Courtesy Reuters

The New Arab Revolt

Introduction

In late April 1974, a group of young military officers in Portugal launched a coup against Marcello Caetano, their country’s aging dictator. Within days, the old regime was gone, and after eighteen months of political turmoil, Portugal was on its way to freedom. Thus began what scholars came to call “the third wave” of global democratization—an extraordinary movement that galvanized the political development of region after region. In the decades that followed, dozens of countries with all kinds of authoritarian political systems—monarchies, oligarchies, military dictatorships, one-party regimes—shifted into the democratic camp. As most of the world was transformed, however, one area remained frozen in time: the Arab Middle East.

While other countries surged forward (and sometimes backward again), the Arab world stuck to its guns—quite literally, as regimes from North Africa to the Persian Gulf used all the tools at their disposal, including force, to suppress discontent and cling to power. They were so successful, in fact, that eventually their very obduracy became the story, and a generation of scholarship emerged to explain the phenomenon of “authoritarian persistence” in the region. Revolutionary idealism curdled into brutal cynicism; economic development stalled; hopeful republics turned into family kleptocracies. Year after year, decade after decade, a lot happened in the Middle East, but little changed.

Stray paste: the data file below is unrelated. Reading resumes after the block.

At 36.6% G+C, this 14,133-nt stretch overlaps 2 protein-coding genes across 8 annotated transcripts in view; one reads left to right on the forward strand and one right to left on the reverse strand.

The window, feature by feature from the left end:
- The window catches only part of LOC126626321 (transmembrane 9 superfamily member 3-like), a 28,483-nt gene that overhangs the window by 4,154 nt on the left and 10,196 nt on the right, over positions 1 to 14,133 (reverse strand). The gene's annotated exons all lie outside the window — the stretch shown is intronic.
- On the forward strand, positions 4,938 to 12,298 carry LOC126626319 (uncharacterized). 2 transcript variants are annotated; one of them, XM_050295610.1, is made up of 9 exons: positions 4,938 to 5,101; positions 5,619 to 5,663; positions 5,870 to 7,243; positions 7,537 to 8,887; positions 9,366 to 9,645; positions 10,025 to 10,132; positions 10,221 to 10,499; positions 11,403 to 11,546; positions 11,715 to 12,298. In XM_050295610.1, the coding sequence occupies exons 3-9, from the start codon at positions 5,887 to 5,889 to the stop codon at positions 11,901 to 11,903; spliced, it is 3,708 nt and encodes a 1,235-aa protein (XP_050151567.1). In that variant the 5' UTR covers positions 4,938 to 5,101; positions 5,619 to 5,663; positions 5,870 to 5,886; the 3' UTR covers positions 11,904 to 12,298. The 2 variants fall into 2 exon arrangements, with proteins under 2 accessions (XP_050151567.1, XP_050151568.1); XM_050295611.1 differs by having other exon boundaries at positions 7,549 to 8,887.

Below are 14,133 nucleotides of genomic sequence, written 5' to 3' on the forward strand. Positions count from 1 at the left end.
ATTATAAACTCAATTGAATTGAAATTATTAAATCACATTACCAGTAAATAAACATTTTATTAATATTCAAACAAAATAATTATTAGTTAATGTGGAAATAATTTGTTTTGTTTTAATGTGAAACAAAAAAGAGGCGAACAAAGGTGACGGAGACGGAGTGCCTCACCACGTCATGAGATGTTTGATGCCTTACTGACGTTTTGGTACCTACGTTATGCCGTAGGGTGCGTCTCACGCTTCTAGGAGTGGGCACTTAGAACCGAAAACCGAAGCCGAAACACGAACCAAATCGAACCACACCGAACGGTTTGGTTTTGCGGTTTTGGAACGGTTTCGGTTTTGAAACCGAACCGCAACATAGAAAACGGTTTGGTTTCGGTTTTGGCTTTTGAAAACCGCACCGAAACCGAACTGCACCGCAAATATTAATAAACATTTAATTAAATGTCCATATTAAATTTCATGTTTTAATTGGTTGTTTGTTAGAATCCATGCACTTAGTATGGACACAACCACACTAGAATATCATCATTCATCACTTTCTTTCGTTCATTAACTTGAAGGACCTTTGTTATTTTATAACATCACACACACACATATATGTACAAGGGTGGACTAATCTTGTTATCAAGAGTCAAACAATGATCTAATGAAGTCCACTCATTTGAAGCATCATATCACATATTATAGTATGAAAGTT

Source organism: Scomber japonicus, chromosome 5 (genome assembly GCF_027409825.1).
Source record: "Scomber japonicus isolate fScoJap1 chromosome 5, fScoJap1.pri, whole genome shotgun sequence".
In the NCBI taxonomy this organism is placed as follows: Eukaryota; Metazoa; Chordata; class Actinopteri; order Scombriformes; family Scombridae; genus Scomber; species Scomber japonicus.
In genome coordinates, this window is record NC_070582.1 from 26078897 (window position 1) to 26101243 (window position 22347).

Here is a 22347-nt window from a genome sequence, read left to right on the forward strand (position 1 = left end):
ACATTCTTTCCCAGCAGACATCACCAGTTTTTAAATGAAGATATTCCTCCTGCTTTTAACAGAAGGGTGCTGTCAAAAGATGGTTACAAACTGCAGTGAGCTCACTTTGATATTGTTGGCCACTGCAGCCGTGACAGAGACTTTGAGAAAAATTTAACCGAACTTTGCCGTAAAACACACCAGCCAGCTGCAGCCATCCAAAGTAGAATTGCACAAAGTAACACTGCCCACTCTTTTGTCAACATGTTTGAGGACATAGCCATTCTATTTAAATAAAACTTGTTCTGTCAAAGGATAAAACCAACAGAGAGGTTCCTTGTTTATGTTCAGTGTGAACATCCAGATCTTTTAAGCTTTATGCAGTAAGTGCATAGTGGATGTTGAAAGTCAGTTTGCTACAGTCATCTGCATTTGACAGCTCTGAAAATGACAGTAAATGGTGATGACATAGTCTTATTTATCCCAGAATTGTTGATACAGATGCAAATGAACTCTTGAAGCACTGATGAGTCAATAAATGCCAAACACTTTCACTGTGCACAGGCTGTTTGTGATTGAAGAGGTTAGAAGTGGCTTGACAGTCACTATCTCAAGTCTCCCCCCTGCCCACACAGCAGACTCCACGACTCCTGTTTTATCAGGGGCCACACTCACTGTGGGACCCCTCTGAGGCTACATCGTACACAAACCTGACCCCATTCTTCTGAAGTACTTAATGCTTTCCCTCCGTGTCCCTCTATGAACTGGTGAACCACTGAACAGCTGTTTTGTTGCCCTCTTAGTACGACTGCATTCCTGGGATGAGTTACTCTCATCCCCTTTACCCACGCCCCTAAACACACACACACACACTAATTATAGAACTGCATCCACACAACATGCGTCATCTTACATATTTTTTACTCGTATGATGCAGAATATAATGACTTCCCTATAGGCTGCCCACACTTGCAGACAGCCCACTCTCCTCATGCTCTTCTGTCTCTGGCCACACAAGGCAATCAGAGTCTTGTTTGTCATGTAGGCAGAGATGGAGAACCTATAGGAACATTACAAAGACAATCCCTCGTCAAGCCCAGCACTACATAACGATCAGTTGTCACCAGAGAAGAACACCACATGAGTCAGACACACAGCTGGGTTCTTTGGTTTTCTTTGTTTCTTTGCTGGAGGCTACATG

Until now.

On December 17, 2010, a policewoman confiscated the unlicensed vegetable cart of a twenty-six-year-old street vendor, Mohamed Bouazizi, in the small Tunisian city of Sidi Bouzid. Humiliated by his abuse and exasperated by his inability to get redress, Bouazizi went to a local government building, doused himself with gasoline, and lit himself on fire. Setting off a combustible mixture of economic despair, social frustration, and political yearning throughout the region, in the weeks and months afterward the flames consumed not only Bouazizi— who died on January 4, 2011—but the regimes of Tunisian president Zine El Abidine Ben Ali, Egyptian president Hosni Mubarak, and quite likely others to come.

Why did this happen? Why now? What does

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